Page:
Hackers – Starting with object recognition

This week we looked at two ways to do object recognition.

Kevin went through the steps involved in finding an object with a particular colour in an image.  He started on an image with six circles each of a different colour, and demonstrated finding a green circle in the image.  Then he stepped through the Python code and explained each task.

Here’s the image:

circles_small

OpenCV, the Open Source Computer Vision library, has lots of functions for transforming and processing images.

We started with a standard RGB (red, green, blue) JPEG image, which OpenCV stores in memory as BGR (blue, red, green).  Then we transformed the image to HSV (hue, saturation, value) format.  The HSV colour space has a very useful property:  colours are described by their hue and saturation.  The value represents the intensity of the colour.  This means that we can use H and S to find a colour, without having to worry much about lighting or shadows.

Next we used the known value for the green circle to apply a threshold to the image:  any colours above or below the threshold are converted to black.  Any colour at the threshold is converted to white.  Here’s what the thresholded image looked like:

threshold_small

Then we found the white area in the image.  To do that, we used an OpenCV function that gets the co-ordinates for contours that can be drawn around the boundaries of all the white regions in the image.  We calculated the areas of each contour, and took the largest.  We’ll find out why this is useful later.

To show that we had found the right circle, we calculated the co-ordinates of its centre-point.  Finally, we drew a small cross at that centre-point to mark it, and displayed the full image on screen.  This is what we ended up with:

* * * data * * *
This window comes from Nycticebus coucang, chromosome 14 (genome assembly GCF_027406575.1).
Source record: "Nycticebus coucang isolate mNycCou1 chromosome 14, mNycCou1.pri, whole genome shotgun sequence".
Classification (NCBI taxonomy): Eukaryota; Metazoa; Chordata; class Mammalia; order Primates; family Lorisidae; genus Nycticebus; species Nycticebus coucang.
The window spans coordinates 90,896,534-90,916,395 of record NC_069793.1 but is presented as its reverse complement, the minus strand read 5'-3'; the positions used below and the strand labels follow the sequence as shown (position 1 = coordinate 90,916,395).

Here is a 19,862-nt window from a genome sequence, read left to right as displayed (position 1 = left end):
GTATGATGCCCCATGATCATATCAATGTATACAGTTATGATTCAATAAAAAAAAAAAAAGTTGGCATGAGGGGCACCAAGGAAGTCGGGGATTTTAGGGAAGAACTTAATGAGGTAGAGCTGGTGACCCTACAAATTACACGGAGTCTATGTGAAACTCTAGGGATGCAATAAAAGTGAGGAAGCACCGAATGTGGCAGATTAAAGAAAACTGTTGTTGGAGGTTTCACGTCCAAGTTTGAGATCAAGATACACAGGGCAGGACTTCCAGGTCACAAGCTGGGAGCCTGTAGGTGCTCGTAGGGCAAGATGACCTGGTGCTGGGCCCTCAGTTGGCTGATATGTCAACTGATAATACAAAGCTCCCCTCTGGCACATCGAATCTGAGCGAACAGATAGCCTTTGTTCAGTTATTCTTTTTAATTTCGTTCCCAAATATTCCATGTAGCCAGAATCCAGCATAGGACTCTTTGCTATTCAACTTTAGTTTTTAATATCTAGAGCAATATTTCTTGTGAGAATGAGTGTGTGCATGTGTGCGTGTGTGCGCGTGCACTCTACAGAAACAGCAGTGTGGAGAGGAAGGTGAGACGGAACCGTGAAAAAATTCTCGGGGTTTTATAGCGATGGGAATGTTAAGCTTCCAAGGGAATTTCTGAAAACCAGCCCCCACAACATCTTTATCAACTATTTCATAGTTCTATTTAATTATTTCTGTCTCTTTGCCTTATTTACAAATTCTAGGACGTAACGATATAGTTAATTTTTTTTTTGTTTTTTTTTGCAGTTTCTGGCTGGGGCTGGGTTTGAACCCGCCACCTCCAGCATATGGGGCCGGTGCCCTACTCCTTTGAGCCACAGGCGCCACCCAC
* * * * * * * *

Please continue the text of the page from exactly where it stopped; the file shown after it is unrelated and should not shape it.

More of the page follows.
green_smallSince we had a contour, we also used that contour to draw a line around the perimeter of the circle.

Next, we took a photo of a blue marker, found the HSV value of the blue, and used that value to find the marker in a live image.  We held the marker in front of a laptop webcam, moved the marker around, and watched as the spot moved with it.  Our method for finding a particular colour works for any shape, since we use a contour, not just circles.

Michael introduced us to TensorFlow, a machine learning library.  Once trained, TensorFlow can identify specific objects by name.  It’s a lot more sophisticated than finding something by colour.  We spent some time setting the library up on a Raspberry Pi.  The Pi isn’t powerful enough to train the software, but it is capable of doing the recognition after training models on more powerful computers.

Or final goal is to build an autonomous robot to play a game of hide and seek.  We can use one of our remote-controlled battlebots from last year to hide, and the new robot to do the seeking on its own.  One way to do the seeking would be to go after the biggest thing in the robot’s field of view that has a particular colour – the colour of the hiding robot.  Another way to do the seeking would be to train a TensorFlow model with pictures of the hiding robot, so that the seeker can recognise it from different angles.

It’s going to take us a while to figure out what works best, and then we have to work out how to control our robot.  It should be an interesting new year.

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